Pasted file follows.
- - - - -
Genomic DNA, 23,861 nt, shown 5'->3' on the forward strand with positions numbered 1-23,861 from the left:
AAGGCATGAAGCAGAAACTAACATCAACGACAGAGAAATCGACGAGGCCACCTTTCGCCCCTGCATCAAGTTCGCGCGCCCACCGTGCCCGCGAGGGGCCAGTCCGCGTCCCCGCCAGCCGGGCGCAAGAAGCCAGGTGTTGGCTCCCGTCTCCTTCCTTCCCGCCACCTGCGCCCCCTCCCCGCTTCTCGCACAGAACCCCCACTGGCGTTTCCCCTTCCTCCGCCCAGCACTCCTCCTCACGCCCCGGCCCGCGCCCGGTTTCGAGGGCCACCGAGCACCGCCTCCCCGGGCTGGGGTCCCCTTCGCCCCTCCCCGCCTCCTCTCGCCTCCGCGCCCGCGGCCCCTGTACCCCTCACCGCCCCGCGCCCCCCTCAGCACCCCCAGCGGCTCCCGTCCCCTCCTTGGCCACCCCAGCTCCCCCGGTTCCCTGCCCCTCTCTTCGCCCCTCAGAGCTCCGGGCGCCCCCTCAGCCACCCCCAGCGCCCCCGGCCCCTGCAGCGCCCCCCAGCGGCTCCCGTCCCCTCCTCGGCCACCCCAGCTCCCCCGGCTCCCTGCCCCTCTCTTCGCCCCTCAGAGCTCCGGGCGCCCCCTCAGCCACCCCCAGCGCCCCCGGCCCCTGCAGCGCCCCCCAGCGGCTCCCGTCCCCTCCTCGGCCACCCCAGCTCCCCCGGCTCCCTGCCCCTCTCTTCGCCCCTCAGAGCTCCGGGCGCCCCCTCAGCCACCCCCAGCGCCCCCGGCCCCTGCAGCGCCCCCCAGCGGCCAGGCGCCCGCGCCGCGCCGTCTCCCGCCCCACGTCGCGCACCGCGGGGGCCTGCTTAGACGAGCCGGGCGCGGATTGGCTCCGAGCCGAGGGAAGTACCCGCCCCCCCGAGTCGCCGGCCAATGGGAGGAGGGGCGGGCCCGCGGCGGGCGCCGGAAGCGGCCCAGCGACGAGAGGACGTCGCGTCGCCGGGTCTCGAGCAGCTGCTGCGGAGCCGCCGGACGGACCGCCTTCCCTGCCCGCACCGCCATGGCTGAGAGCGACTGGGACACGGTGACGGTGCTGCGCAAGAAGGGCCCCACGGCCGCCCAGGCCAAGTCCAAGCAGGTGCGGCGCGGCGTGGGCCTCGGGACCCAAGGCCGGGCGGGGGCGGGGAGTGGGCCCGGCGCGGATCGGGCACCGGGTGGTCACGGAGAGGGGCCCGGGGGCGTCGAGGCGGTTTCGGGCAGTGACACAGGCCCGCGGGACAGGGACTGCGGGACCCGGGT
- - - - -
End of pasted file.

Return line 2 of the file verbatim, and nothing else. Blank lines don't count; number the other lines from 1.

AAGGCATGAAGCAGAAACTAACATCAACGACAGAGAAATCGACGAGGCCACCTTTCGCCCCTGCATCAAGTTCGCGCGCCCACCGTGCCCGCGAGGGGCCAGTCCGCGTCCCCGCCAGCCGGGCGCAAGAAGCCAGGTGTTGGCTCCCGTCTCCTTCCTTCCCGCCACCTGCGCCCCCTCCCCGCTTCTCGCACAGAACCCCCACTGGCGTTTCCCCTTCCTCCGCCCAGCACTCCTCCTCACGCCCCGGCCCGCGCCCGGTTTCGAGGGCCACCGAGCACCGCCTCCCCGGGCTGGGGTCCCCTTCGCCCCTCCCCGCCTCCTCTCGCCTCCGCGCCCGCGGCCCCTGTACCCCTCACCGCCCCGCGCCCCCCTCAGCACCCCCAGCGGCTCCCGTCCCCTCCTTGGCCACCCCAGCTCCCCCGGTTCCCTGCCCCTCTCTTCGCCCCTCAGAGCTCCGGGCGCCCCCTCAGCCACCCCCAGCGCCCCCGGCCCCTGCAGCGCCCCCCAGCGGCTCCCGTCCCCTCCTCGGCCACCCCAGCTCCCCCGGCTCCCTGCCCCTCTCTTCGCCCCTCAGAGCTCCGGGCGCCCCCTCAGCCACCCCCAGCGCCCCCGGCCCCTGCAGCGCCCCCCAGCGGCTCCCGTCCCCTCCTCGGCCACCCCAGCTCCCCCGGCTCCCTGCCCCTCTCTTCGCCCCTCAGAGCTCCGGGCGCCCCCTCAGCCACCCCCAGCGCCCCCGGCCCCTGCAGCGCCCCCCAGCGGCCAGGCGCCCGCGCCGCGCCGTCTCCCGCCCCACGTCGCGCACCGCGGGGGCCTGCTTAGACGAGCCGGGCGCGGATTGGCTCCGAGCCGAGGGAAGTACCCGCCCCCCCGAGTCGCCGGCCAATGGGAGGAGGGGCGGGCCCGCGGCGGGCGCCGGAAGCGGCCCAGCGACGAGAGGACGTCGCGTCGCCGGGTCTCGAGCAGCTGCTGCGGAGCCGCCGGACGGACCGCCTTCCCTGCCCGCACCGCCATGGCTGAGAGCGACTGGGACACGGTGACGGTGCTGCGCAAGAAGGGCCCCACGGCCGCCCAGGCCAAGTCCAAGCAGGTGCGGCGCGGCGTGGGCCTCGGGACCCAAGGCCGGGCGGGGGCGGGGAGTGGGCCCGGCGCGGATCGGGCACCGGGTGGTCACGGAGAGGGGCCCGGGGGCGTCGAGGCGGTTTCGGGCAGTGACACAGGCCCGCGGGACAGGGACTGCGGGACCCGGGT